Following months of rigorous negotiations deemed “very difficult” by Canadian government officials, leaders at the G20 arrived at a final communique, a consensus declared by Indian Prime Minister Narendar Modi at a G20 session on Saturday.
The agreement shaped the G20 Leaders Summit Declaration, a formidable testament to the diligence of all the associated teams. This consensus, as remarked during the kickoff of the G20 summit in New Delhi, was not easily reached. Those privy to the negotiation deliberations, although not enlisted to disclose them publicly, all agreed on the inherent complexity of the talks.
In retrospect, one senior government official reflected, “We anticipated the negotiation to be challenging, and so, held our ground to the maximum possible extent.”
The precedent for such concurrences was set in last year’s G20 held in Bali. Here, the Indonesian President Joko Widodo obtained consensus at the eleventh hour, addressing Ukraine’s rising tensions, widely recognized as a primary contentious issue. The resultant Bali Leaders’ Declaration censured the war in Ukraine for its catastrophic human suffering and its exacerbating effect on global economic frailty. The declaration also accommodated contrasting perspectives and disparate evaluations of the situation and associated sanctions.
However, a comparison with this year’s 37-page G20 New Delhi Leaders’ Declaration reveals a milder stance towards Russia’s invasion of Ukraine. Critics perceive this as retrogressive, as the joint declaration refrains from condemning Russia, advocating instead for an end to military devastation or other assaults on relevant infrastructures.
The declaration affirms all states’ responsibility to adhere to international law, including upholding territorial integrity, sovereignty, international humanitarian law and the multilateral system safeguarding peace and stability. It condemns the use or threat of nuclear weapons as “inadmissible”. The single explicit reference to Russia is an appeal to implement the Black Sea initiative fully and effectively, enabling the unhindered delivery of grain. This announcement follows Russia rescinding its wartime export deal in July, citing unmet demands on its agricultural exports.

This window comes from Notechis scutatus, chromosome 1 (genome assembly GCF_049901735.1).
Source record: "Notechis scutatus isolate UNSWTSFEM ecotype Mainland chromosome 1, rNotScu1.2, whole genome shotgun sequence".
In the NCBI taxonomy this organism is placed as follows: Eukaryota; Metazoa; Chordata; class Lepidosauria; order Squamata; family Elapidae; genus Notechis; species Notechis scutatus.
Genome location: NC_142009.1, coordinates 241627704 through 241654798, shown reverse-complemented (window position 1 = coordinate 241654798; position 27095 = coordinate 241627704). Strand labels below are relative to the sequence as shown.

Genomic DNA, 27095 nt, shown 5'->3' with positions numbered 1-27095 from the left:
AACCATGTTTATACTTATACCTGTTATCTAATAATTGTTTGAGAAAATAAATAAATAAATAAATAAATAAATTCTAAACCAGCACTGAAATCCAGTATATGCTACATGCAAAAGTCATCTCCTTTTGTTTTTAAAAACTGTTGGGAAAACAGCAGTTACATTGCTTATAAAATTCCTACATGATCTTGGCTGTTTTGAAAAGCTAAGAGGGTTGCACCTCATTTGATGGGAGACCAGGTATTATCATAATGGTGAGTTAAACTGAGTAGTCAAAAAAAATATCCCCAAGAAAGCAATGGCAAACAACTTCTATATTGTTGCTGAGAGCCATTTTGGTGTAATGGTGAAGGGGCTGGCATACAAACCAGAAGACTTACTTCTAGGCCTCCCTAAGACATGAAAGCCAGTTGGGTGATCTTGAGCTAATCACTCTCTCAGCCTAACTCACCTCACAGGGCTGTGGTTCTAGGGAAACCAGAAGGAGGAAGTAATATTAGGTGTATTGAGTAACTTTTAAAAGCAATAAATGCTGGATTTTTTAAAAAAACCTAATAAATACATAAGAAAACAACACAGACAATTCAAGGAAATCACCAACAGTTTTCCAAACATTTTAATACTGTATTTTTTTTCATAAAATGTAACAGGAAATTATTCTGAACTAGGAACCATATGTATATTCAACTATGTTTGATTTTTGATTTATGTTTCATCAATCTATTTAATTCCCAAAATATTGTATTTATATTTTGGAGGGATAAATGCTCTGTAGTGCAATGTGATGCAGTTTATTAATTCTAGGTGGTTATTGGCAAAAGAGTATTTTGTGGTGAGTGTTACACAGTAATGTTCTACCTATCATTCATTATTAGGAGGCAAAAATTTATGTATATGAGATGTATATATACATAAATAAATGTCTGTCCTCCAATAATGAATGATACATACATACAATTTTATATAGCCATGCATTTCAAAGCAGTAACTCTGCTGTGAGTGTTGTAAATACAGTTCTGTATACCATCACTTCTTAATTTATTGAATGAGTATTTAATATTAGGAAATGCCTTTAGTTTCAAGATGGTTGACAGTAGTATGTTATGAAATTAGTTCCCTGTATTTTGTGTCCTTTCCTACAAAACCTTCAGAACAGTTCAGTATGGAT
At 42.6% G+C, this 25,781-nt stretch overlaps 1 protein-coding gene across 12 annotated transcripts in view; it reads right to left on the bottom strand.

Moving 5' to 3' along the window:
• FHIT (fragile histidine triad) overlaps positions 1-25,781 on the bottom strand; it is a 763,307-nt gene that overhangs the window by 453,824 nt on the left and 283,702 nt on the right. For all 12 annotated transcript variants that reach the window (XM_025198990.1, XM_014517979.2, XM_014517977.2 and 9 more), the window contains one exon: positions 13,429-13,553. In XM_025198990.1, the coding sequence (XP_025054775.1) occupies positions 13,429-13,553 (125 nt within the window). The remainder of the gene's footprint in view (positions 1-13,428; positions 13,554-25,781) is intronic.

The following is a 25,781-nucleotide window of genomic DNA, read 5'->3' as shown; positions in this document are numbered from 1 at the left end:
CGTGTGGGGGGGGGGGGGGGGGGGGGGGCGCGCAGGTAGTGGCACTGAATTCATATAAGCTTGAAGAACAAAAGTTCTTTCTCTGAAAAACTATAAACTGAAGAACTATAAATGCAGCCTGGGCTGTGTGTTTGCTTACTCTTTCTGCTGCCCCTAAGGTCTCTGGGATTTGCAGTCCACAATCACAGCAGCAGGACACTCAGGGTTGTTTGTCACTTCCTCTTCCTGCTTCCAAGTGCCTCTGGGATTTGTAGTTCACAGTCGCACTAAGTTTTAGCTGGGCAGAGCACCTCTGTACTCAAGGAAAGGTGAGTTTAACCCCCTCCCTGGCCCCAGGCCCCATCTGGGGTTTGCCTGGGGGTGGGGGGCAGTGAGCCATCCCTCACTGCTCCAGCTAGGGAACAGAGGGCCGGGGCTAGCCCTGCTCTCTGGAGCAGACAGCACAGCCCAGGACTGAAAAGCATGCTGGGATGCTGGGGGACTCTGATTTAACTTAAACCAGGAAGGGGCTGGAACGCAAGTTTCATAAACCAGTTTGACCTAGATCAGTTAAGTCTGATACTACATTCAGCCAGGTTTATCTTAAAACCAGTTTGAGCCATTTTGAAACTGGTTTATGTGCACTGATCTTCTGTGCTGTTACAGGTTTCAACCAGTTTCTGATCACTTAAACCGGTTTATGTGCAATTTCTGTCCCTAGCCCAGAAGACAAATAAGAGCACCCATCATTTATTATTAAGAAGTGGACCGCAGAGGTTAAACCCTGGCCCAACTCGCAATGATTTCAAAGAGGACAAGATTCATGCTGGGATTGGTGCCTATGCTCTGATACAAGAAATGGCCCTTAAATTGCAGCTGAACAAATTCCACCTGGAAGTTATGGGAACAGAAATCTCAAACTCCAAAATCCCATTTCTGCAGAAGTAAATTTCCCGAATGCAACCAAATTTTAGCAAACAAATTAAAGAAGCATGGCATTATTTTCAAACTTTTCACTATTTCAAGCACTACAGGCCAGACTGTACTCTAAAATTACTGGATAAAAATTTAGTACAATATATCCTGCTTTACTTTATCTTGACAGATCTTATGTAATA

The declaration proceeds to acknowledge and invite all relevant initiatives promoting comprehensive, equitable, and prolonged peace in Ukraine.
The Canadian delegation, keen on negotiating the strongest possible language, sought consensus with a table that included Russia and other nations favoring Russia. This fact added a nuanced complexity to the discussions.
While many nations anticipated resolute text about Ukraine, officials reported that some countries regard the G20 as inappropriate for such contentious dialogue. Furthermore, these countries, unnamed except for Russia, countered more assertive language in the interest of minimizing dissension. A Canadian government source underscored this tension by reflecting, “There are some countries that acknowledge the necessity for discussion, yet prefer to limit it, to avoid resentment around the table.”
On querying whether the language of the declaration was sufficiently robust, senior government sources conceded space for enhancement, expressing, “We would always wish it could be stronger.”